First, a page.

“I get energy from the social role I am now playing. In that way, 2020 was a fantastic year, however crazy it may sound. As a local council, we have been able to do an incredible amount to support the local population. When you are successful it gives you a tremendous sense of satisfaction. And from a non-professional perspective: I became a grandfather for the second time in April. When we were allowed to form a small bubble three weeks later, the decision was easy. I was finally able to cuddle my grandson (laughs). It’s only when it’s not allowed that you realise how upsetting it is.”
Of which accomplishment are you most proud?
“The greatest challenge lay in responding rapidly and repeatedly to the latest rules and regulations. A recent example: on Friday, the government said that swimming pools could re-open on Tuesday. This was achieved thanks to motivated employees who were already busy preparing the pool on Saturday morning. You can only act that quickly when you get people involved and explain things properly.”
What will you carry over to 2021?
“After the lockdown we very soon launched the platform 'Oostkamp helpt' (Oostkamp helps), which we used to activate a whole team of volunteers. We noticed people’s tremendous solidarity. These days, we live in a very individualistic society. However, in times of crisis, you see a wave of solidarity, and, as a council, we encouraged and structured this using the platform. It gave existing volunteer activity a real boost. Our greetings cards activity for residential care centres was adopted by clubs, local associations and individuals. I think this solidarity movement, along with volunteer work to help in resolving local needs, is a real achievement. I hope that we will continue to enjoy this support for many years to come.”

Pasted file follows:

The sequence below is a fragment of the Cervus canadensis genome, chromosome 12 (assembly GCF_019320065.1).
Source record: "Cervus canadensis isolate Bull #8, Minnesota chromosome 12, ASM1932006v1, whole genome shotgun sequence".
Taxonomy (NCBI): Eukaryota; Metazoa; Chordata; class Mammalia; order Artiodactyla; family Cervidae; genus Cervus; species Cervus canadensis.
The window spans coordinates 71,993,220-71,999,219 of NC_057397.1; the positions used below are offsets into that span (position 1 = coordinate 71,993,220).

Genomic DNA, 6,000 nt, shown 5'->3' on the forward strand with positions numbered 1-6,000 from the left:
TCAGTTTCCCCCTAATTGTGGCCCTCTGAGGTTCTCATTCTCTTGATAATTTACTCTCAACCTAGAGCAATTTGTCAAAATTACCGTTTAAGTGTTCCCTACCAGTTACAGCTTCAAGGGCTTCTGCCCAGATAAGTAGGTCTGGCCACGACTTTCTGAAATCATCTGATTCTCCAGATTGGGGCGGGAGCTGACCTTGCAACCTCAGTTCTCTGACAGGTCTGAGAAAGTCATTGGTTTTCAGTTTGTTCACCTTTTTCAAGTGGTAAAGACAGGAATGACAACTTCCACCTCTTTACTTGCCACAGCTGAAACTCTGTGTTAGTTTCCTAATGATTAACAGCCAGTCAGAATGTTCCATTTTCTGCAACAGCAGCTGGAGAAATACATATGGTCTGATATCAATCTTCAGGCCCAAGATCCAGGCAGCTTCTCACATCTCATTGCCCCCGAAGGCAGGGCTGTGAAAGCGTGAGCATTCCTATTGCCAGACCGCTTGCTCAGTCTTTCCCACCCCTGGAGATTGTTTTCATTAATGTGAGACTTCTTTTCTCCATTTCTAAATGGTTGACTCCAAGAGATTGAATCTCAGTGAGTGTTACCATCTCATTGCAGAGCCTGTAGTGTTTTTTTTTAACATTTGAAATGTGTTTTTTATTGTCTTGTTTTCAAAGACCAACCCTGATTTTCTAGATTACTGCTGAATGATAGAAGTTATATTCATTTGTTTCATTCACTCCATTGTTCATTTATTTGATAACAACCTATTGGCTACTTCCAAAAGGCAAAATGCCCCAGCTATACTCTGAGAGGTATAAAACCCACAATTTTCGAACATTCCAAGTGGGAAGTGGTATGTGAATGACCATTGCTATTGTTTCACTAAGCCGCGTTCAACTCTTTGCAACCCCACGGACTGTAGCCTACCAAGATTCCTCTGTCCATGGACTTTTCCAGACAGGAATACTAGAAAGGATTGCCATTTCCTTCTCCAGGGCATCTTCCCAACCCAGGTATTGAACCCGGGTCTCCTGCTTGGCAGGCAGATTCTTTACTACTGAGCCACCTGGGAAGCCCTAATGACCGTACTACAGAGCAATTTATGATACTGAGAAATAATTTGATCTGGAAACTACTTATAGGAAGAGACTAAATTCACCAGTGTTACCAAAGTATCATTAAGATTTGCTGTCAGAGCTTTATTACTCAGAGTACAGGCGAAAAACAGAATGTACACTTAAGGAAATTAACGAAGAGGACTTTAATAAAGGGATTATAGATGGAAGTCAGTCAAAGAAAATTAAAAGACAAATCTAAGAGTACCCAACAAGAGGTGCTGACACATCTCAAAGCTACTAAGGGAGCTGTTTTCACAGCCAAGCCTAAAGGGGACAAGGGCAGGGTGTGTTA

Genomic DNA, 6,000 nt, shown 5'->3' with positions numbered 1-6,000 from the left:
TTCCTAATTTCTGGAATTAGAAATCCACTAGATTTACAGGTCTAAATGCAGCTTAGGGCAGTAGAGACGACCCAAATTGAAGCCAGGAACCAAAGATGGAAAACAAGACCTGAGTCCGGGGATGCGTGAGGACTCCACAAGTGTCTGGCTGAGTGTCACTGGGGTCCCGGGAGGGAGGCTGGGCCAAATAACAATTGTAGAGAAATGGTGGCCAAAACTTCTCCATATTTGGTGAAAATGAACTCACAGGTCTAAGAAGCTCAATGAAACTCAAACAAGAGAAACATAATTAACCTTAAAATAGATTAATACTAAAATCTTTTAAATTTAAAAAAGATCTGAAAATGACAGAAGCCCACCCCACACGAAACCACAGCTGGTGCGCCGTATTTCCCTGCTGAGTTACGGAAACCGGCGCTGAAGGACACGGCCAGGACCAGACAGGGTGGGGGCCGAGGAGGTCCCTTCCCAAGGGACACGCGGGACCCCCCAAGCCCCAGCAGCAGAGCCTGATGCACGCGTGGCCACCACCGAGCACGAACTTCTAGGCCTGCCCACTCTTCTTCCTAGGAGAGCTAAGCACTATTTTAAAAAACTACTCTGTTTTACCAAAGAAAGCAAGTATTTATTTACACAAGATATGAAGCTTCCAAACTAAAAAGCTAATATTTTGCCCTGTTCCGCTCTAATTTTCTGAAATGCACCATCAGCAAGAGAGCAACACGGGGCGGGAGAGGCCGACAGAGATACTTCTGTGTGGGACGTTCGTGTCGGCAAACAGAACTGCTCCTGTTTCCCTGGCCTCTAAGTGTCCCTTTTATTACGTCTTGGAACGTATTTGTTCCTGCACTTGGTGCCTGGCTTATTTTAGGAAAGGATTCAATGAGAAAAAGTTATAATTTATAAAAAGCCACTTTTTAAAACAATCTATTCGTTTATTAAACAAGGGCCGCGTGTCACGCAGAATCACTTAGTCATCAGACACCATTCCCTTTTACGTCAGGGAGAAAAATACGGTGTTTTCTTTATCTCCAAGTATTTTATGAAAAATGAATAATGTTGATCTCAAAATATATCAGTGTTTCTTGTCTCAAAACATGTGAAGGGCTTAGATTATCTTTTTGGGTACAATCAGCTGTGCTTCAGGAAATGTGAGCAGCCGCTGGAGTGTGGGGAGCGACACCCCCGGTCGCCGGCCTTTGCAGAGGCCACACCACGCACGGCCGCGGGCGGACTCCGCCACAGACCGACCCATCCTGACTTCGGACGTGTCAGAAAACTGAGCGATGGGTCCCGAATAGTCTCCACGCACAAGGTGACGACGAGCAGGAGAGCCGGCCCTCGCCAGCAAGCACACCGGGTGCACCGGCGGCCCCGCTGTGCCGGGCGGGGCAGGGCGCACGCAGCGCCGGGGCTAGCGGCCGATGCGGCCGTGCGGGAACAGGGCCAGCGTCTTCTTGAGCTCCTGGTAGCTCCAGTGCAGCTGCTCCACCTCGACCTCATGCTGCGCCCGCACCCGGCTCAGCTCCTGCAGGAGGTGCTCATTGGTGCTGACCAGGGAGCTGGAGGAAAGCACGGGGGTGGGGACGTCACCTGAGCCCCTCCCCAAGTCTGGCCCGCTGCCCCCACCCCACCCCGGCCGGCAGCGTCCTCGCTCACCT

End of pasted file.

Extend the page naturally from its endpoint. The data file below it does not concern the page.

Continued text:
What do you hope for in 2021?
“I am really sociable (laughs). So I hope that we’ll be able to have more contact with family and friends, without the screen, next year in the ‘new normal’. I have two brothers. I saw one of them ‘live’ in September, and I haven’t seen the other since March. That is unbelievable! I also hope that we hold onto the benefits of the year’s enforced changes in 2021. Such as the advantages of online activity: working from home, no unnecessary travel, not all stuck in traffic at the same time …”
Imagine you could return to 1 January 2020. What would you do?
“I’m not someone that reflects on the past, I’m more of a positive and optimistic person living in the here and now. If we’d known at the council what was coming before it happened, then we might have reacted more quickly and efficiently at times. But anyway, given the context I think we can be proud of what we did.”
What do you wish other people at Ghent University in 2021?
“Be happy with what you have and realise that things can be just as good with less. That’s one of the debacles in our society: everyone wants more, or to beat their neighbours, we cram our children’s diaries full, … Which means it ends up being too much. Less is more, an important message to remember when bringing up children and from a social perspective.”
20 people with links to Ghent University were selected at random. They tell us what 2020 meant to them, what they will carry over to next year and above all: what they hope for in 2021.